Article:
Cadiz Inc. has announced a definitive agreement to acquire ATEC Systems, Inc., (“ATEC”), a leading provider of technologically-advanced, cost-effective groundwater filtration systems for community, municipal, agricultural and industrial use.
Adding the ATEC business to the Cadiz portfolio diversifies its range of innovative, sustainable clean water solutions and expands Cadiz’ mission to provide safe, affordable drinking water to underserved communities. The Company’s flagship initiative is the Cadiz Water Conservation and Storage Project (“Cadiz Water Project”), which captures surplus groundwater before it evaporates in the desert and stores it underground. Cadiz will transport conserved and stored water to communities in Central and Southern California through a network of underground pipelines that once carried oil. Capturing, storing and transporting water underground saves billions of gallons of water from evaporation each year– enough to serve millions of homes in communities impacted by drought.
“We are proud to combine our expertise with ATEC in delivering innovative and affordable water solutions, particularly for small, rural and low-income communities without the financial resources to access to safe, reliable water supplies,” said Susan Kennedy, Executive Chair of the Cadiz Board. “ATEC’s technology and expertise in conjunction with our state-of-the-art conservation and conveyance technologies will help us deliver affordable clean water solutions to communities throughout and beyond California.”
ATEC, a closely held firm based in Hollister, California, has produced water filtration systems since 1982. It initially pioneered technology to provide a cost-effective high-rate removal of iron, manganese and then expanded its reach to a full range of contaminants, including, arsenic, Chromium-6, nitrates, and other contaminants found in groundwater that pose serious health risks in drinking water.
Cadiz has been engaged in a strategic partnership with ATEC since 2015. The Company installed ATEC systems to test the removal of naturally occurring minerals for operation of the Cadiz Water Project and identified ATEC as the best in class, most cost-effective treatment technology for removing minerals from groundwater supplies.
There are more than 3,000 public water systems in California with 2 or more water quality violations per system and 78,000 groundwater wells operating in contaminated basins in California alone. More than 800 California community water systems are out of compliance with, at risk or consistently fail to meet primary drinking water standards. The California State Water Resources Control Board has estimated that the cost of curing this problem is more than $10B. ATEC can provide a cost-effective alternative to the treatment challenge.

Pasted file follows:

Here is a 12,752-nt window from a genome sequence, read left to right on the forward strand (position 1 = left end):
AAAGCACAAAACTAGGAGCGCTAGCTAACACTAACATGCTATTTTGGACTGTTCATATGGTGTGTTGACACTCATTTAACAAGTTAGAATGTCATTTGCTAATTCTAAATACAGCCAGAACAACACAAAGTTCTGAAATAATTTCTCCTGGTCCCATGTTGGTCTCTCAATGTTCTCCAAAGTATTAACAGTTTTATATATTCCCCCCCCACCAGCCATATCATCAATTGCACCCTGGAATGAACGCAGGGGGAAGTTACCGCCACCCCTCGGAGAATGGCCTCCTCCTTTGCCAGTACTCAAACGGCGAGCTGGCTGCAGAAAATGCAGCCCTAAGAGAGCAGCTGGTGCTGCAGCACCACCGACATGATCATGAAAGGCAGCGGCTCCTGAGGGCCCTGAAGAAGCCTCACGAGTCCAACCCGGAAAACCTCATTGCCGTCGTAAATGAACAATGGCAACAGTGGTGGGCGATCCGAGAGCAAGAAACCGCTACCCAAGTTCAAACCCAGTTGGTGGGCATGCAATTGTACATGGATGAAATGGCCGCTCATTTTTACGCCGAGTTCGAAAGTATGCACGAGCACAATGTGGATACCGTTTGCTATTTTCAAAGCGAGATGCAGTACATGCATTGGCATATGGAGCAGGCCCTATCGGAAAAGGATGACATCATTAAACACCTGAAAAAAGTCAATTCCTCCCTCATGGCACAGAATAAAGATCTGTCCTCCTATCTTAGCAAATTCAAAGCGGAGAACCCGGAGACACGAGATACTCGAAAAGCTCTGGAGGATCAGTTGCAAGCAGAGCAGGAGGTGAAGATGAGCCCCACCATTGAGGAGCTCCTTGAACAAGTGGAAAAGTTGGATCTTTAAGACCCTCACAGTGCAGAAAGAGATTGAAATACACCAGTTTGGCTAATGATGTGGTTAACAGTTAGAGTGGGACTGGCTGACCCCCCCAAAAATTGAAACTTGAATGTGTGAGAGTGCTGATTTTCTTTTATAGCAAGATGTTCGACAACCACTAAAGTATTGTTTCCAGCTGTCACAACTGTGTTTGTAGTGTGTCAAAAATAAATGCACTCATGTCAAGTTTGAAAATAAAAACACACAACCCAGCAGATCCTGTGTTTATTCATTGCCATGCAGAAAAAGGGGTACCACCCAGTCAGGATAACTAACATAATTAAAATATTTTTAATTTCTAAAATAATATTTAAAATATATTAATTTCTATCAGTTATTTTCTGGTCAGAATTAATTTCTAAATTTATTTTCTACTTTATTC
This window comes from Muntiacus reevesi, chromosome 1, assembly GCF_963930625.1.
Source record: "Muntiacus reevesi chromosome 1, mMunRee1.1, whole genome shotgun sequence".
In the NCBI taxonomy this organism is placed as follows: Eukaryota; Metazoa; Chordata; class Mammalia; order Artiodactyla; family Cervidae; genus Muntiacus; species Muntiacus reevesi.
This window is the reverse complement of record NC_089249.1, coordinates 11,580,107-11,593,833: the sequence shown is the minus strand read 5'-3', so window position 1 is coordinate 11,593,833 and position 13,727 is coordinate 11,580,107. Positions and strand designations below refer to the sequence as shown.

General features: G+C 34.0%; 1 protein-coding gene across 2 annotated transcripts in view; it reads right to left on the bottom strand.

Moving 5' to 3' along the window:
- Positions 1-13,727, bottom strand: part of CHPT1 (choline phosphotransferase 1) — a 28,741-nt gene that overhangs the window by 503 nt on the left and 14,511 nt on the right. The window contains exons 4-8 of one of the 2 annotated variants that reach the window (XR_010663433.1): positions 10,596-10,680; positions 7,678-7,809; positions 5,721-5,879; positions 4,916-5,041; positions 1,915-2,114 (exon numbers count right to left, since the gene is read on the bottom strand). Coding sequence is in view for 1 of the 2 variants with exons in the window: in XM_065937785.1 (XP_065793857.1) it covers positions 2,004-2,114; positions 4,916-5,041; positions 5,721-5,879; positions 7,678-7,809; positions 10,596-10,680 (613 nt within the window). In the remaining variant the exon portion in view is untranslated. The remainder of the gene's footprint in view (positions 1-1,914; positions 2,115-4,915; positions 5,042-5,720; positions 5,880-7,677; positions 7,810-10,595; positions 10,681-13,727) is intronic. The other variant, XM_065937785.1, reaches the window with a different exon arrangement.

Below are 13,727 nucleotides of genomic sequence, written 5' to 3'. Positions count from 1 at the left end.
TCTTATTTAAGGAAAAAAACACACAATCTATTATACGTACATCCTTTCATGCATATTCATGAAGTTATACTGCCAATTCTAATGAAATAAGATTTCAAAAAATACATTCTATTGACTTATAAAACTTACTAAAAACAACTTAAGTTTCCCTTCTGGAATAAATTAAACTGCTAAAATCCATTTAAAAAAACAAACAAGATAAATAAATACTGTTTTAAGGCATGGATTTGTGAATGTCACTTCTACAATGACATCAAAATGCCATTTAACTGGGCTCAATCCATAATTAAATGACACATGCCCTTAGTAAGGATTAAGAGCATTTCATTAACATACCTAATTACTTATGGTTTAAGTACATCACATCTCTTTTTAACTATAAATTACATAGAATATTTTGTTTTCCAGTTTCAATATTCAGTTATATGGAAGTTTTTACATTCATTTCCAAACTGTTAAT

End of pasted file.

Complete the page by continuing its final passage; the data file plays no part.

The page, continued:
“ATEC’s strength is the versatility of its designs which can service both small and large systems through compact-footprint filter systems tailored to remove the specific contaminants in each groundwater basin.” Kennedy added. “ATEC’s highly efficient design and low operating costs makes it the most cost-effective solution on the market for both large municipal and small community water systems to address the growing threat of groundwater contamination in California and nationwide, including Chromium 6, nitrates, arsenic, industrial pollution and ‘forever chemicals’.”
ATEC has built more than 450 water filtration systems for cities, water districts, investor-owned utilities and small communities and businesses in 10 U.S. states, as well as Canada and Sri Lanka, with system treatment capacities up 60 million gallons per day (mgd). ATEC systems can be scaled in size to serve small, rural communities as well as larger municipalities, and require less maintenance and upkeep than traditional filtration systems.
The acquisition is expected to close this month. ATEC will retain its name and operate as a unit of Cadiz led by Lee Odell as the Chief Operating Officer. Odell is a leading water treatment engineer, who has been consulting for ATEC and previously led water quality divisions for large global engineering firms including Jacobs, CH2M and Montgomery Watson. He brings with him a first-hand knowledge of and experience with the ATEC technology and will lead an innovative effort to broaden the technologies’ application to a full suite of groundwater contaminants, building on the success of the company’s founder and principal owner, Dave Ketchum, who is retiring after a short transition period.
“Cadiz sees the potential for our treatment technology, and they have expressed a deep commitment to continuing our mission to provide a cost-effective and versatile treatment technology that can be customized to each customer’s needs,” Mr. Ketchum said.
“I look forward to joining forces with Cadiz, a longtime ATEC partner and fellow water-solutions innovator,” Odell said. “Together, we will have the capability to serve more communities in more ways at a time of critical need.”
Cadiz has launched several initiatives to provide clean water, technology, and water-conservation training to disadvantaged communities. In September, it signed an agreement with the Farmworkers Institute of Education & Leadership Development to build a state-of-the-art innovation center to provide work-based training for members of poor, minority communities. That followed an August agreement with the Salton Sea Authority and Torres Martinez Desert Cahuilla Indians to donate water, infrastructure financing, and water treatment technology to serve tribal communities and help remediate the impacts of evaporation at the Salton Sea. ATEC technology is being used to provide filtration systems at tribal wells to ensure safe drinking water on tribal lands.
Terms of the definitive agreement with ATEC were not disclosed. The acquisition will be completed with existing cash resources.